Delta's business plan was based on oil costing $90 a barrel
Delta Air Lines has said it hopes to cut at least 2,000 jobs through a voluntary redundancy programme as it battles high fuel prices.
An estimated 30,000 non-pilot staff - about half of the firm's employees- will be eligible for the payout.
The third largest US carrier also said it would cut 5% of its domestic services by August.
Delta said that its fuel costs had risen 20% over the past three months as oil prices hit record levels.
The firm wants to cut 1,300 rank and file jobs and 700 administrative and management posts.
There has been intense speculation that the firm was on the brink of a merger with rival Northwest Airlines, but analysts believe that this is now unlikely to happen in the near-term because of obstacles from pilots' unions.
Airlines worldwide are suffering as a consumer slowdown in the US and Europe makes it more difficult to increase ticket prices at the same time as their fuel costs head higher on the surging oil price.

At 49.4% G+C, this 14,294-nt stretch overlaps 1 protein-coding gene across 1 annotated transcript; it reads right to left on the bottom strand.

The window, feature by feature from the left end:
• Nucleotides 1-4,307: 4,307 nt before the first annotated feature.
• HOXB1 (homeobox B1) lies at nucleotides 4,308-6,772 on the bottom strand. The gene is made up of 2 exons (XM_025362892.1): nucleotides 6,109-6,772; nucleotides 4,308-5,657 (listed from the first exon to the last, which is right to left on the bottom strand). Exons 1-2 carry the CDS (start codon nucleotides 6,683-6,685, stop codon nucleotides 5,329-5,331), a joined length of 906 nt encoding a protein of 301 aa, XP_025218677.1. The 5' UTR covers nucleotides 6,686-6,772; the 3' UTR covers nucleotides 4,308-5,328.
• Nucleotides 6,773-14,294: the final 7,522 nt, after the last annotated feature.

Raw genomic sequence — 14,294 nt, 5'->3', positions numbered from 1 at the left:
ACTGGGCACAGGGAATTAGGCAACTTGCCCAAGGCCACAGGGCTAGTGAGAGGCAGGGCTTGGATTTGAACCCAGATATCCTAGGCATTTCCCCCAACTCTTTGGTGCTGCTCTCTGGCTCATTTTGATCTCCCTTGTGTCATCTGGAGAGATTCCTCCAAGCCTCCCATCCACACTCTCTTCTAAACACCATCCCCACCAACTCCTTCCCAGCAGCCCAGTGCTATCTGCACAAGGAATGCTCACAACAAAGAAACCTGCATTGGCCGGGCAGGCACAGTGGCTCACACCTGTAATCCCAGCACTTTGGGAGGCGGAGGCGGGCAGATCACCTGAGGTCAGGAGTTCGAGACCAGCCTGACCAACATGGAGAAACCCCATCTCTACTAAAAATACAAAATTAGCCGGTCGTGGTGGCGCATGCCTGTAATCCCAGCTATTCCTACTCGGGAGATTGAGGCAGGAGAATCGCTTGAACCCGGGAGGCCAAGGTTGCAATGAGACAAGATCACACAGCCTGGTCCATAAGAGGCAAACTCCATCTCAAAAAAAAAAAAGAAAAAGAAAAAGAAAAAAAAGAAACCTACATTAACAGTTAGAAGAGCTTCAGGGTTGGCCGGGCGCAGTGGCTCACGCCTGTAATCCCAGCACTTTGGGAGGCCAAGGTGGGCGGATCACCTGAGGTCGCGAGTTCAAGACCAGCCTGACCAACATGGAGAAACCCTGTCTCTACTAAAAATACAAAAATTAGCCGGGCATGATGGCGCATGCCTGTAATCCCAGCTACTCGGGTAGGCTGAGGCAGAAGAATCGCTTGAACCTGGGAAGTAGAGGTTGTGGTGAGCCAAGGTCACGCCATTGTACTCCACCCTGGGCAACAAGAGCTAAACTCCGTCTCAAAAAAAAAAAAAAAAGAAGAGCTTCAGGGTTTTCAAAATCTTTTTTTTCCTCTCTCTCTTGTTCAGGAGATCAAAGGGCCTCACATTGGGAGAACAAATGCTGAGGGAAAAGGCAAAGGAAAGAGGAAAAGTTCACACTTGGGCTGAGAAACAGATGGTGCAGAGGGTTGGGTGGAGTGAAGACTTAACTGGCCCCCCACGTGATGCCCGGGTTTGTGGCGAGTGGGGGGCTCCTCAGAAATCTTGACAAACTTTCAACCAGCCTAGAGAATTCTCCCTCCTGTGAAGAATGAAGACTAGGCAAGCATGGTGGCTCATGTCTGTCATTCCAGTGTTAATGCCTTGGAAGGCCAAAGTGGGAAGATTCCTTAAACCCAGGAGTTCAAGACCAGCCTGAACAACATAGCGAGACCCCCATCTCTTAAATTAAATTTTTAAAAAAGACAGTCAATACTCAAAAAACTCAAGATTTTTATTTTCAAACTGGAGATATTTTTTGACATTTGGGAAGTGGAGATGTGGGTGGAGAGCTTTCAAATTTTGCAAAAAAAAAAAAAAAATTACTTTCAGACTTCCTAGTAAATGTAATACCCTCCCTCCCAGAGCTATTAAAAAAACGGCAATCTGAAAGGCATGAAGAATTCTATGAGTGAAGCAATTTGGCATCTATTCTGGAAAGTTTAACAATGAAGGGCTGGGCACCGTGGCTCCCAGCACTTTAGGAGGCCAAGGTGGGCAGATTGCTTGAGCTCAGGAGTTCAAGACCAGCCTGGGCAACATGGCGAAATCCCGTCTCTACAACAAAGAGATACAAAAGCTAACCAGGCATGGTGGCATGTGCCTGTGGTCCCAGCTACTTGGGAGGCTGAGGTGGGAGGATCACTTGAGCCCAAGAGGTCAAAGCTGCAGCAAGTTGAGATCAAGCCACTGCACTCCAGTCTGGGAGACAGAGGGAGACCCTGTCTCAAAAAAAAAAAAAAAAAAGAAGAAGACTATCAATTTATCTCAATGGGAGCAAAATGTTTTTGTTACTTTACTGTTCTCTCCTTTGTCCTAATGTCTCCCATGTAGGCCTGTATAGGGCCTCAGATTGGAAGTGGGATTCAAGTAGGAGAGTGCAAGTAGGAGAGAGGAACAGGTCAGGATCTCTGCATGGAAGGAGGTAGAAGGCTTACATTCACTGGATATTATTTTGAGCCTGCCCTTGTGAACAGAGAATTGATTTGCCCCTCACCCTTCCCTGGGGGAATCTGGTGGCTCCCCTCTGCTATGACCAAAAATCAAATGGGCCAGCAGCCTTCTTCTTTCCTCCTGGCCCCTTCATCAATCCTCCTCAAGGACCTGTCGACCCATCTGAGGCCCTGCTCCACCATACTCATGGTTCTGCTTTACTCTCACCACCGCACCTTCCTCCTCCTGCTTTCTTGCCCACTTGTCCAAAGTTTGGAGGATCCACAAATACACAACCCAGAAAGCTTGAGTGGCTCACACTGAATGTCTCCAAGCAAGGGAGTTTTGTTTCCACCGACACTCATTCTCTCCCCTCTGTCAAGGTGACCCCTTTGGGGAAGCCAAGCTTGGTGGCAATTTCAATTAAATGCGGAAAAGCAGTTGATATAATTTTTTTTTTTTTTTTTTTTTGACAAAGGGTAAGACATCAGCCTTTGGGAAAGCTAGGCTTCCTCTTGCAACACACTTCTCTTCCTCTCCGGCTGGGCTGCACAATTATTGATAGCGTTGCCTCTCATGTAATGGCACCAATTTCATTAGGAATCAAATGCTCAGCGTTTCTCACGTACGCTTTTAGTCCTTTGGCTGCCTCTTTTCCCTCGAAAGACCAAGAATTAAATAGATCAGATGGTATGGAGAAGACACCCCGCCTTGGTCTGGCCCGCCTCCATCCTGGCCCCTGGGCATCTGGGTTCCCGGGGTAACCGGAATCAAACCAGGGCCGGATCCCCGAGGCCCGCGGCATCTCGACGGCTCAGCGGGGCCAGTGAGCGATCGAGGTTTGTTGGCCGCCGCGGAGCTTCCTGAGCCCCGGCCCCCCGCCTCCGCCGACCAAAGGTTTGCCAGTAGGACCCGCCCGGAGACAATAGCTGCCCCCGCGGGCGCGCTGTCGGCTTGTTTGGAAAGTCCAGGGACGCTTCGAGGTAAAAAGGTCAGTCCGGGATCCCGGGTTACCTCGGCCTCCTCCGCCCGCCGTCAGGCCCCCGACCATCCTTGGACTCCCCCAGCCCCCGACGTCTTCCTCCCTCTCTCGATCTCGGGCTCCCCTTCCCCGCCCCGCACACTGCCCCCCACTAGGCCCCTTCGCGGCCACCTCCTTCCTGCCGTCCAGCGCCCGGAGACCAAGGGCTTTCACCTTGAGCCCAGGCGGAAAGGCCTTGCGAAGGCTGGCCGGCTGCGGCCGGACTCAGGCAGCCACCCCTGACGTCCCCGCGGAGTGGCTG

"Our 2008 fuel bill is now expected to increase by nearly $900m (£450m) compared to our business plan and more than $2bn over 2007."
The company's existing budget for jet fuel is based on oil costing $90 a barrel.
Oil prices, which influence the cost of fuel, have remained strongly above $100 in recent weeks and Delta expects them to stay at this level.
The cooling US economy is also putting pressure on the business, it said in a filing with the Securities and Exchange Commission.
The airline said it would not cut back on its international schedule, "where fares more readily cover higher fuel costs", pledging to expand its international routes by 15% this year.